Multiplechoice questions

These questions are deceptively easy to ask. In fact, they are one of the most difficult types of question to design, because the question designer has to know not only what to ask, but also all the possible answers. The range of answers provided must be comprehensive (no respondent should want to give an answer that is not offered) and mutually exclusive (no respondent should feel that the answer could be in more than one category).

In practice, these requirements are very difficult to meet. One has only to think of occasions when a multiple-choice question has been presented for which none of the offered responses exactly matched one's own point of view, to know that this type of question is commonly asked rather badly. The danger is that the researcher collects nice, neat data, where people are tidily classified into boxes, and may not appreciate that respondents have squeezed themselves into boxes that do not really fit them. Attempts to avoid this problem by offering a category saying, 'Other (please specify)' will introduce further complications. How many of those who have used one of the classifications offered would have used these additional classifications suggested by some respondents?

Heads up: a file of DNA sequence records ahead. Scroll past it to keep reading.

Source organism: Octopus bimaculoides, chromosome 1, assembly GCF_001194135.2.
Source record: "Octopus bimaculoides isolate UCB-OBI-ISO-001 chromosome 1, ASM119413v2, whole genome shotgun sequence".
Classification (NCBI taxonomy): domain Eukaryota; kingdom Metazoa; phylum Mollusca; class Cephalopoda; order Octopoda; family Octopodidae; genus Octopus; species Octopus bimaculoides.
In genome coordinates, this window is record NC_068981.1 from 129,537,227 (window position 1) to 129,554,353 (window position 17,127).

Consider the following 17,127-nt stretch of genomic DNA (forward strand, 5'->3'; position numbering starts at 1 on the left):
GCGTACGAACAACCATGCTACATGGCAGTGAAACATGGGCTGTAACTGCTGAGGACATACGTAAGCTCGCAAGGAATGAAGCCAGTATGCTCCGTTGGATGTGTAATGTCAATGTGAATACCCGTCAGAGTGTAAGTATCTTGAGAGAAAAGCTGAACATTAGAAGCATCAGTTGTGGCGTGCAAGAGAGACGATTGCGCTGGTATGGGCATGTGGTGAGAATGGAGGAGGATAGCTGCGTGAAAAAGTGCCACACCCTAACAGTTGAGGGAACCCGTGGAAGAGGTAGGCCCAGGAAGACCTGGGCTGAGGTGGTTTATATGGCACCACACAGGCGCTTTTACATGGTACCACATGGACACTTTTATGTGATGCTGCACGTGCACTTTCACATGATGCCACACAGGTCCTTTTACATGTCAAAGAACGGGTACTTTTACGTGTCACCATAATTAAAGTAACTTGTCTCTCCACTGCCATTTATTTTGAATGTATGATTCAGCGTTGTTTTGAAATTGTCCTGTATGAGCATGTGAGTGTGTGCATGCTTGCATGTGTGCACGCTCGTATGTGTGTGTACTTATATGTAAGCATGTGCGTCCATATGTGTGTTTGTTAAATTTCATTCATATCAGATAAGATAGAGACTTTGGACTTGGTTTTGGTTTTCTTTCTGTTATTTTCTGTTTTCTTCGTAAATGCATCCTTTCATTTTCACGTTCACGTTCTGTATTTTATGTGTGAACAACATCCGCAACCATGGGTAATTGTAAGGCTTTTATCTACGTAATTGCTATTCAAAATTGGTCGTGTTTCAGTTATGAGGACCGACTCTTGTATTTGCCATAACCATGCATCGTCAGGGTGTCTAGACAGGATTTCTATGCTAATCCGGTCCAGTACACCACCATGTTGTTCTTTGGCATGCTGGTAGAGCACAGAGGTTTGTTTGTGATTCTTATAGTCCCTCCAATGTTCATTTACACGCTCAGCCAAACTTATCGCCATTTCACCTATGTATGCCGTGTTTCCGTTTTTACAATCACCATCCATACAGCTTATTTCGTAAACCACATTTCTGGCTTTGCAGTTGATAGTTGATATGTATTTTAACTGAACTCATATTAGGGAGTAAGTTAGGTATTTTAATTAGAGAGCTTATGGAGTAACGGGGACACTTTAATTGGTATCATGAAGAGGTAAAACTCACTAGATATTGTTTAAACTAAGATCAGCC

Nevertheless, where it is possible to design a valid multiple-choice question, such questions are easy to analyse and are less open to interviewer bias since respondents select their own response category. Processing responses is also easy since precoding can be used on the questionnaire. In Figure 8.2, questions 31, 33 and 36 are examples of precoded multiple-choice questions. It is usual to present the alternatives to respondents written on a 'show card', to avoid the problem of respondents forgetting some of the possible responses. When a number of responses is presented, the order in which they appear can affect their likelihood of being selected. Items that appear at the beginning and end of lists are more likely to be selected. Show cards with the responses listed in different orders are therefore produced so that these 'order effects' are randomized and cancel each other out. Figure 8.3 illustrates interviewer instructions on using show cards, and gives an example of a multiple-choice question with its accompanying show card.


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